The fly in the ointment: Spooner states in his complaint that the accusation in the tweet should not be considered in a vacuum, but in light of the infamous Tim Donaghy scandal. I believe what Spooner is attempting to do is actually raise the level of duty of care that Krawczynski must meet. I'm totally going into conjecture mode here, but I'm guessing that:
  1. Because the Donaghy scandal impugned many of the referees who have never done anything unethical (of course implying that a blown call is not on its face unethical), that reporters' published statements about referees made TODAY, in light of the scandal, carry more weight because the public has become more sensitive to the accusation. If the scandal had never occurred, Krawczynski's tweet would not be considered as such an indictment of the ethics of the NBA referees. In other words, context matters.
  2. Because context matters, Krawczynski actually has a greater duty of care than he might have in the past, precisely because in today's NBA people are more sensitive to the claim of a referee's bad intentions. So while Krawczynski may meet an ordinary duty of care in his reporting, because of the context, this ordinary duty is no longer enough. By failing to meet his duty of care, Krawczynski cannot claim a valid affirmative defense.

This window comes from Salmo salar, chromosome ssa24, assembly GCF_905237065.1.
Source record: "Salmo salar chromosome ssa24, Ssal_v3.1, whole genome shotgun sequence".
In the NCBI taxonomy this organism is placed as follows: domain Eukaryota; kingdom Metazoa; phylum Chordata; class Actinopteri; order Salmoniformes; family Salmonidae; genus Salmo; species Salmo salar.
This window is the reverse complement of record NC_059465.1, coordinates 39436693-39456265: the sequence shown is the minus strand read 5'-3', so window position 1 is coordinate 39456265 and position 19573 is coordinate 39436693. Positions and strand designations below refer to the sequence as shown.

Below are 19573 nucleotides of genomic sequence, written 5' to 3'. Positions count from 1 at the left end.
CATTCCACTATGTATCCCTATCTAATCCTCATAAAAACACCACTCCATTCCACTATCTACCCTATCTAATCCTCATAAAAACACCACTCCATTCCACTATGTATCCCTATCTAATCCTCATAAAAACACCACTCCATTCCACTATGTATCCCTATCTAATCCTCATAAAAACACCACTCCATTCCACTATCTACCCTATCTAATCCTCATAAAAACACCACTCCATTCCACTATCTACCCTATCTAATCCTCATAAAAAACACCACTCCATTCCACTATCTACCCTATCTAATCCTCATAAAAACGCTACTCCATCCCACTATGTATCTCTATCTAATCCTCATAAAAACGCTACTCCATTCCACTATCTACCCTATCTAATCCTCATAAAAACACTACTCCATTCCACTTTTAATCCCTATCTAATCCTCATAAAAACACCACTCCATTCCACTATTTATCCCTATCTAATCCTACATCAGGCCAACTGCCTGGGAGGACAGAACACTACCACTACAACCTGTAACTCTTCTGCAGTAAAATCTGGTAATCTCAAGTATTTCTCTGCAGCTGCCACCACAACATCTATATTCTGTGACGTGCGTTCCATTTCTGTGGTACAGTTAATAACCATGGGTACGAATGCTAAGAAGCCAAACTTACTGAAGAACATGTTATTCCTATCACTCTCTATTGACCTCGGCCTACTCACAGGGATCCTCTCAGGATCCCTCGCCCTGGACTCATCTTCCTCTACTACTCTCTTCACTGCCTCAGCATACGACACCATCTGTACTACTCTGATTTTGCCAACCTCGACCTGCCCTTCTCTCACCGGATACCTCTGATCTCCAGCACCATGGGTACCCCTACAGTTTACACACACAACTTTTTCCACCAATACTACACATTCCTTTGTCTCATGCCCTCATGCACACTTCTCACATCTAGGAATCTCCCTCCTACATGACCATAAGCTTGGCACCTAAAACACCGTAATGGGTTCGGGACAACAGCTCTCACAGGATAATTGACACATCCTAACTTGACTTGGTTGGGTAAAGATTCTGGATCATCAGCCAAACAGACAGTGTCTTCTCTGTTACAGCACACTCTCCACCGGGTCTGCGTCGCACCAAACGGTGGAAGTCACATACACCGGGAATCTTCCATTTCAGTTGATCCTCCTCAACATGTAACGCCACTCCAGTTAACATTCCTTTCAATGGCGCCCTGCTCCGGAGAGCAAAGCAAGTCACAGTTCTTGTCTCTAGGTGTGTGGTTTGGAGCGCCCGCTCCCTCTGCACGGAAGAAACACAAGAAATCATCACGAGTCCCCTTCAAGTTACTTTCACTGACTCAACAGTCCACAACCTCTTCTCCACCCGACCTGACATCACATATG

What does it all mean?

I would argue that the press has by and large mis-reported the story in the sense that they have not thoroughly examined or explained what the actual charge in the lawsuit is, so I think there has been a tendency to understate the likelihood of Spooner's success. The tort that Spooner is attempting to apply to his case is really the only one in which he has a shot at winning. It is precisely because of the presumption of harm and the shifting of burden of proof that he has a shot.